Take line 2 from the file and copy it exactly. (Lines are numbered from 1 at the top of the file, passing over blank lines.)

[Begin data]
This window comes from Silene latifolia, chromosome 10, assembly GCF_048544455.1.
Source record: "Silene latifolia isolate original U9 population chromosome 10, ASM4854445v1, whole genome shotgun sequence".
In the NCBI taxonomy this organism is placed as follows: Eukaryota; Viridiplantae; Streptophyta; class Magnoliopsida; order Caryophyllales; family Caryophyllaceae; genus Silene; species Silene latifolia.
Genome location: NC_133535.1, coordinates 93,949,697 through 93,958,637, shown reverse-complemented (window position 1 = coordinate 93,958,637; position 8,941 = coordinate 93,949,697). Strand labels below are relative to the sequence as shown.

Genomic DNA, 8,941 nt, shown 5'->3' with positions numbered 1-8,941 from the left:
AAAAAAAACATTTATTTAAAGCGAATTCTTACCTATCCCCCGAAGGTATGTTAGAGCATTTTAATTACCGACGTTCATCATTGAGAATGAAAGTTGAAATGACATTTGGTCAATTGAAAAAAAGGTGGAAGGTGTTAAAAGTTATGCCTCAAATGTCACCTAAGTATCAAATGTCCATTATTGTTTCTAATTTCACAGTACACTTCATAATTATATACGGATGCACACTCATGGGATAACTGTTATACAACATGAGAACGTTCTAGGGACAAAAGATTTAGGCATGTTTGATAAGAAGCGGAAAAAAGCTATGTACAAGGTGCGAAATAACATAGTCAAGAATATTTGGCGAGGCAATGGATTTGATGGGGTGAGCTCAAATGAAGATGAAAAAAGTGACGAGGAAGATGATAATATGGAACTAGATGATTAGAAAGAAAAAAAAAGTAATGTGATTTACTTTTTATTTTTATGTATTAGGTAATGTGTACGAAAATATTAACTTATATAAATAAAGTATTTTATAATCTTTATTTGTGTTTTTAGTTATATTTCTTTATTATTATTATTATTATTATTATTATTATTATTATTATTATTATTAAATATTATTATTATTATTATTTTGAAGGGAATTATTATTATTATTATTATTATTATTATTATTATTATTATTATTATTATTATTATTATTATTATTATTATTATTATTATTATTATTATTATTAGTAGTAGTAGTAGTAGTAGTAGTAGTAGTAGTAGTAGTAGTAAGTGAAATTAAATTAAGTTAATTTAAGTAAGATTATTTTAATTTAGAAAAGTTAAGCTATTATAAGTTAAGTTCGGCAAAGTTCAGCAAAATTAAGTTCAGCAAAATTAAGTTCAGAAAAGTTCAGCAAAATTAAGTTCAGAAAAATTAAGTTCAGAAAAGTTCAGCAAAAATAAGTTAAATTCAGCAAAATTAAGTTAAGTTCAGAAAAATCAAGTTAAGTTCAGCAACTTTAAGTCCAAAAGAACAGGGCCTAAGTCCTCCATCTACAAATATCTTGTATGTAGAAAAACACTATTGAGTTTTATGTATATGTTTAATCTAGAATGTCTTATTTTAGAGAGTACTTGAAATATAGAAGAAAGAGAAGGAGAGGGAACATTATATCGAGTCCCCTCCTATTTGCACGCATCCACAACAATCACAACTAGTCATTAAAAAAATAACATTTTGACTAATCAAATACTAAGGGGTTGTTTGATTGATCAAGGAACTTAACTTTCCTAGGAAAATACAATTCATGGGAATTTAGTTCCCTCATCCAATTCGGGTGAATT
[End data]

Source record: "Silene latifolia isolate original U9 population chromosome 10, ASM4854445v1, whole genome shotgun sequence".